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Pace at last in Timor-Leste?

As Timor-Leste went to the second round of the presidential elections, the peace that marked the first round appears to be holding. Apart from an incident in Viqueque District, there have been no notable outbreaks of violence, so far, to mar this electoral process. Many have congratulated Timor-Leste for this important achievement.
The peaceful environment that has greeted these elections was in part as a result of an agreement between the leaders of political parties to restrain their supporters from attacking each other. This stands in marked contrast to the 2007 elections, in which there were few if any such restraints and violence and destruction were widespread, both before and after the elections were held.
Many of Timor-Leste’s friends wondered at this time what the purpose was of achieving independence if this was to be its result. Many in Timor-Leste asked the same question, and have since rejected violence.
Timor-Leste’s political leaders have also recognised that they will soon be taking full responsibility for the security of the state as the UN and the International Stabilisation Force draws down at the end of this year. To allow instability now would mean these leaders will inherit a deeply unstable environment in the longer term.
Such instability would reflect a pattern of poor domestic leadership and a continuing cycle of state fragility, if not failure, and raise the spectre of possible future external intervention. No-one – not the people of Timor-Leste and not the international community – want this.
More than what they don’t want, the people of Timor-Leste do want a secure and peaceful future they can build their lives on. Most East Timorese already struggle to survive from day to day providing for their families and themselves. Conflict only creates major set-backs which most people are so little able to overcome.
The benefits that independence was intended to deliver have been slow in coming, as they usually are in newly independent states still building economic and organisational capacity. Violence and destruction, however, only make such goals further distant.
Most of the people of Timor-Leste know this, so the question remains why there has been so much violence to date and why it continues to be not very far removed from political contests, as the recent events in Viqueque illustrated.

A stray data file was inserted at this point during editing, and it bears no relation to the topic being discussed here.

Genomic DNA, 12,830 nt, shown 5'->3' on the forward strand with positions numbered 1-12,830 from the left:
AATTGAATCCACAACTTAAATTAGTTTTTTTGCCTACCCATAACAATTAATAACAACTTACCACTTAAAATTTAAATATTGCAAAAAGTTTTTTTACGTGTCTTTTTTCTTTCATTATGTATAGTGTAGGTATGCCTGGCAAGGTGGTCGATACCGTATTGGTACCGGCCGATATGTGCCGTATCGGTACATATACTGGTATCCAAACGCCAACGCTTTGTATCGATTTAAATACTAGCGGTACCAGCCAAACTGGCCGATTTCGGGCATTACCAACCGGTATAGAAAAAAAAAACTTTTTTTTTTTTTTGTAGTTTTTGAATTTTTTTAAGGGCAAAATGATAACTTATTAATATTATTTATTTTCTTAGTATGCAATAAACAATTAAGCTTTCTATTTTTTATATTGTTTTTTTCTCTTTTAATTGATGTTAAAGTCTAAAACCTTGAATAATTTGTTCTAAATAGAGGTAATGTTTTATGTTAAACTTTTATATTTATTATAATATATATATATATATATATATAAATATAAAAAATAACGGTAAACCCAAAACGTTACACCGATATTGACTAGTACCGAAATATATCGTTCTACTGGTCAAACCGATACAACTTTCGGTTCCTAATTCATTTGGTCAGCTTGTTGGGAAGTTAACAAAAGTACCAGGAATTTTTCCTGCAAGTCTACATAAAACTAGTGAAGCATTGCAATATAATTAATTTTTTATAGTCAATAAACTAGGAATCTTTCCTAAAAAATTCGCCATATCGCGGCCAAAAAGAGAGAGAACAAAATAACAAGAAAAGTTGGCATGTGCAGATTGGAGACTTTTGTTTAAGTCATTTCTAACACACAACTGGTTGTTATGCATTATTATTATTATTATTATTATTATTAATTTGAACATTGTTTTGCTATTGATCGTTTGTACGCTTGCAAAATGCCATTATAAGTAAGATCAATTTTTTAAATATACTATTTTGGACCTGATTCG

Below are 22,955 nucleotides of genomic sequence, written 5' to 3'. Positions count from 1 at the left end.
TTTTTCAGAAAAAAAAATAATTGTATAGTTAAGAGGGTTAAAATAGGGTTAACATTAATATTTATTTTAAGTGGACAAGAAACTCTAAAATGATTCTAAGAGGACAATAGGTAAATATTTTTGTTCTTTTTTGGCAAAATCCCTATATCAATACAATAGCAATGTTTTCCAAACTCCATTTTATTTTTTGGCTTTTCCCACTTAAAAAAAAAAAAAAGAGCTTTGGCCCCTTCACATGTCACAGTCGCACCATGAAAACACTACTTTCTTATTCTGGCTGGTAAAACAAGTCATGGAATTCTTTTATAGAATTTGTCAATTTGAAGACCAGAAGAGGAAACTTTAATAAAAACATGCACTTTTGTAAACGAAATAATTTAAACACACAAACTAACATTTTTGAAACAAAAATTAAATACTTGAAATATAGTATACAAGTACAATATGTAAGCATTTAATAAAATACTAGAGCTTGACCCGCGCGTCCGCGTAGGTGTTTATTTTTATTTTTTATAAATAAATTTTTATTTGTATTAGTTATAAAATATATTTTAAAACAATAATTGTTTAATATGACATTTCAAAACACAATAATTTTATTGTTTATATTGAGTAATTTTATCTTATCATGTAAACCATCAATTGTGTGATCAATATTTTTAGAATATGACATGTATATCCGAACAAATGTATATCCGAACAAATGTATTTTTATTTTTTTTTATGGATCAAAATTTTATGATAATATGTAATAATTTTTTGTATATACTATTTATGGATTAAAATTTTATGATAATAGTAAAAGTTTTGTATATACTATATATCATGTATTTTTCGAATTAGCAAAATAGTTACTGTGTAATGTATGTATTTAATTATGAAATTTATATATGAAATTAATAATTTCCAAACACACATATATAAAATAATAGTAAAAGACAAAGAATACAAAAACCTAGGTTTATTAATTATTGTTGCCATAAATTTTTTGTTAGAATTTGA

In an environment of limited resources, leaders of groups compete to secure the greatest amount of resources for their client group. This can be in the form of employment, contracts or other hand-outs.
Assuming the patron secures political power, they are then able to distribute resources among their client group. The client group is happy and the patron further entrenches their own power.
Of course, however, in such a scenario, the client group of a patron who does not gain power loses access to resources. This is not a ‘win-win’ situation.
In an environment in which there are few simple avenues available to influencing open political contest, the outcome of which can result in access to resources, rallies and other public shows of support become important symbols of unity and advocacy. Limiting or stopping others’ demonstrating such unity and advocacy can influence perceptions about popularity and legitimacy and may thus influence or change opportunities for election.
Limiting others’ political displays is therefore viewed as enhancing one’s own group of electoral success. Electoral success is, in turn, viewed as being associated with a group that is therefore best placed to distribute patronage.
It is a small step from attempting to limit another’s freedom of political expression to resistance to that limitation and, hence, conflict. Conflict is especially likely when two or more parties are attempting to limit each other’s freedom of expression; they both attack and they both resist, doubling the violent potential.
Yet when resources are limited, they should be distributed not according to patron-client group but according to equity based on citizenship, to ensure that all get something and that no-one misses out entirely. This is fair and this helps build national cohesion.
By contrast, the beneficiaries of political violence are not the people who engage in it and who therefore risk their own freedom and property. Their rewards are, at best, small. The beneficiaries of such violence are the patrons, who rarely risk their own lives or property but who can benefit greatly from others’ suffering. Loyalty should not be to the patron as the boss, but to the nation as equal citizens.
As Timor-Leste develops, its now growing resources need to be distributed equitably, to ensure that all are treated equally, that no-one is unfairly disadvantaged and so no-one feels they need to fight in order to advantage their patron client group.
Rather, jobs should be distributed based on competence and competitiveness rather than personal favour. Contracts should be let on best value for money. Goods and services should be distributed on the basis of citizenship, not personal or party loyalty. With nothing to be gained from its use, violence should, in these circumstances, become redundant.
Timor-Leste should no longer require the congratulations of others for not tearing itself to pieces, but own responsibility for an end to the possibility of violence. Peace should now be the norm for Timor-Leste’s political contests, and no longer the remarked-upon exception

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